The Plight of the Quiet, Shy and Awkward


Haiiro (2012)

Here’s the thing: I hate myself. I have hated myself since second grade. I’m pretty sure I hated myself before that but having destroyed so many brain cells from years of excessive drinking and high-school experimentation with drugs, I cannot say this for certain. I can’t blame my parents for this self-loathing; they did their best to encourage me to be me, always telling me they loved me and that I was smart and beautiful and unique. Yet somehow, as early as age seven, I hated myself. I compared myself to other girls, I was shy and embarrassed around boys and the popular crowd, I thought I was ugly. At seven fucking years old. Unfortunately, almost two decades later, those feelings have not changed.

I feel that there are two very strong forces fighting against my chance at happiness in life. The first, which I believe actually stems from the second, is my complete lack of sober socialization. As I matured, I thought I knew how to flirt with boys and have relationships with them. I’m realizing now that they flirted with, liked and had relationships with Drunk-me. Drunk-me is talkative; Drunk-me is funny and has opinions about things; Drunk-me actually has a sex-drive. While Drunk-me has my fair share of problems, the problem itself lies in Sober-me having virtually no experience with relationships with men, platonic or otherwise. I have always, always struggled to open up and relax around others, especially with people who I find attractive, who are older than me, or who I perceive to be “cooler” than myself. Once it’s up to Sober-me to interact with these people, I fall short and they lose interest. I’m afraid that the social skills of Sober-me never progressed past the age of 15, when I began drinking to socialize. It is a horrifying thought but it explains a lot about my interactions with people today. I am a 26 year old with the socialization level of a teenager. Christ.

The other force that is working against me is my low (see: non-existent) self-esteem. I have a hard time talking about it because I want to throw the word “depressed” in there but not having been diagnosed as such, I hesitate to say anything even similar. What I can say for certain is that I am sad most of the time and when I am not sad, I feel nothing. Occasionally I’ll say or do things, but it’s never said or done with any passion. If I leave any impression on other’s lives, it never has a lasting effect and fades instantaneously. I am a ghost.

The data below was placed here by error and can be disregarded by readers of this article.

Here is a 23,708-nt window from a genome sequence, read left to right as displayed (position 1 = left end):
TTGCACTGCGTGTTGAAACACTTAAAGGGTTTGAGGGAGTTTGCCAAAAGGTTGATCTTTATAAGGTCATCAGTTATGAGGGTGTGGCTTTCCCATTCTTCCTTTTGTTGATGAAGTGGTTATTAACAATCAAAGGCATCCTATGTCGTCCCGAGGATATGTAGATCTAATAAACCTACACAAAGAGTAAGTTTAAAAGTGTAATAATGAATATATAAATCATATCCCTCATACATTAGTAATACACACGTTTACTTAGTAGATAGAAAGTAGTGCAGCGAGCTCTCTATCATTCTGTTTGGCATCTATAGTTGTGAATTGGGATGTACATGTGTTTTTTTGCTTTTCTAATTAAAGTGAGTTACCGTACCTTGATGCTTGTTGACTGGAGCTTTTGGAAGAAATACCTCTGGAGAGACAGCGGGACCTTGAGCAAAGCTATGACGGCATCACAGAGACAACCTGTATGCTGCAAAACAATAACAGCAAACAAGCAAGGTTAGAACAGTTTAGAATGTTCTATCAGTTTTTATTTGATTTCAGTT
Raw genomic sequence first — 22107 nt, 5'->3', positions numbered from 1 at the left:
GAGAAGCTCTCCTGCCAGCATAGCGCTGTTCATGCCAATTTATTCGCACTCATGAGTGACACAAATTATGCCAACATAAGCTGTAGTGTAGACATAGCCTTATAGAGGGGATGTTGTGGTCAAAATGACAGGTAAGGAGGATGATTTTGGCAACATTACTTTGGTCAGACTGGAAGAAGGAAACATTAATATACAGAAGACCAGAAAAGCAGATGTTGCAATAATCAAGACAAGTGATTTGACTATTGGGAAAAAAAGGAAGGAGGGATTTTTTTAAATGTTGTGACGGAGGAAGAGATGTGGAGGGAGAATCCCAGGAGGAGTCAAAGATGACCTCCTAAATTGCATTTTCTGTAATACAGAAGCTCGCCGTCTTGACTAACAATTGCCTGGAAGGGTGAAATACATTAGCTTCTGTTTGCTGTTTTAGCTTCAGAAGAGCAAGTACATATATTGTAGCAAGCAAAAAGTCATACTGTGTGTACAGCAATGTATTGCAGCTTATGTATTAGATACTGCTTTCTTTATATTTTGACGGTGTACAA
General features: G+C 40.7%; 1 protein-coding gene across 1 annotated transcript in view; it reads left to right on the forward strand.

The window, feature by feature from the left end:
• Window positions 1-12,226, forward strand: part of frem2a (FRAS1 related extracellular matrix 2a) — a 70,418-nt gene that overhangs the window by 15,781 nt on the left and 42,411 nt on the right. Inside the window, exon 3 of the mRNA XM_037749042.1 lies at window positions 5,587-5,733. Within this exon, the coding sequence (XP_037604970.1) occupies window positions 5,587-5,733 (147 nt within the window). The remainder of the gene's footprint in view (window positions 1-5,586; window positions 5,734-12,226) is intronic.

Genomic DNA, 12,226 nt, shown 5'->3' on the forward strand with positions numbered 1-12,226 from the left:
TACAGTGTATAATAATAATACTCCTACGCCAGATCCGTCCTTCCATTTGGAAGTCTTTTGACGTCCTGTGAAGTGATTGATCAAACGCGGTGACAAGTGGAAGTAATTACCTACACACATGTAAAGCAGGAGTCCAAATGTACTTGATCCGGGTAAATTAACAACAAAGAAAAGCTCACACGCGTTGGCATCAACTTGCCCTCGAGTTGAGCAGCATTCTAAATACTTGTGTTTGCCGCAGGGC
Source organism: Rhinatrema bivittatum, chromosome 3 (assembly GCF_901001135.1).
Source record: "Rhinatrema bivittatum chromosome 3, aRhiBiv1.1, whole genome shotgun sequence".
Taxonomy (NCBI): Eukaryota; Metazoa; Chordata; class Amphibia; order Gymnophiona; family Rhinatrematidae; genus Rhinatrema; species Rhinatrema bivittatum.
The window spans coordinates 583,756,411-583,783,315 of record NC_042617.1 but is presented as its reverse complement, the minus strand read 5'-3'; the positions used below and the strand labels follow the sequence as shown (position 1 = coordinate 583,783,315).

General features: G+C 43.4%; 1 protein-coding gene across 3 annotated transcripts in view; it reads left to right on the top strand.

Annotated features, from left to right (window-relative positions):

As an example, today I spent the majority of my day with a group of friends planning our upcoming road trip to New Orleans. Sounds like fun, right? We went to brunch, mapped out a route, browsed the various roadside attractions we’ll be passing by and booked our hotel in the destination city. I spent a total of six hours in great company making plans for a huge life experience, and yet that the exact same day could have happened with or without my presence. Conversations were had but I was not a part of them. I listened to people I’m supposed to be friends with have a good time with each other, teasing, laughing, casually hanging out; I chuckled here and there but I was an outcast. I was boring. I was dull. I was stupid. I was ugly. I was lame. I was fat and weird and awkward and I wish they were taking someone else on the trip so I wouldn’t feel so bad for being such lousy company.

This is how I think of myself every single day and it only worsens with time. Where I used to have interests and hobbies and favorite subjects, I now have feelings of inadequacy. I find myself saying things like: “I’m not familiar with that subject” or “I watched that show once, it was okay,” or “I recognize the band name but I don’t really remember how they sound” or “I don’t have any strong feelings about that one way or the other.” At this point, I don’t have any strong feelings at all. I am not strong. I am poisoning myself from the inside out. I don’t feel worthy of claiming ideas or interests or passions as my own because, compared to others, I don’t like them enough.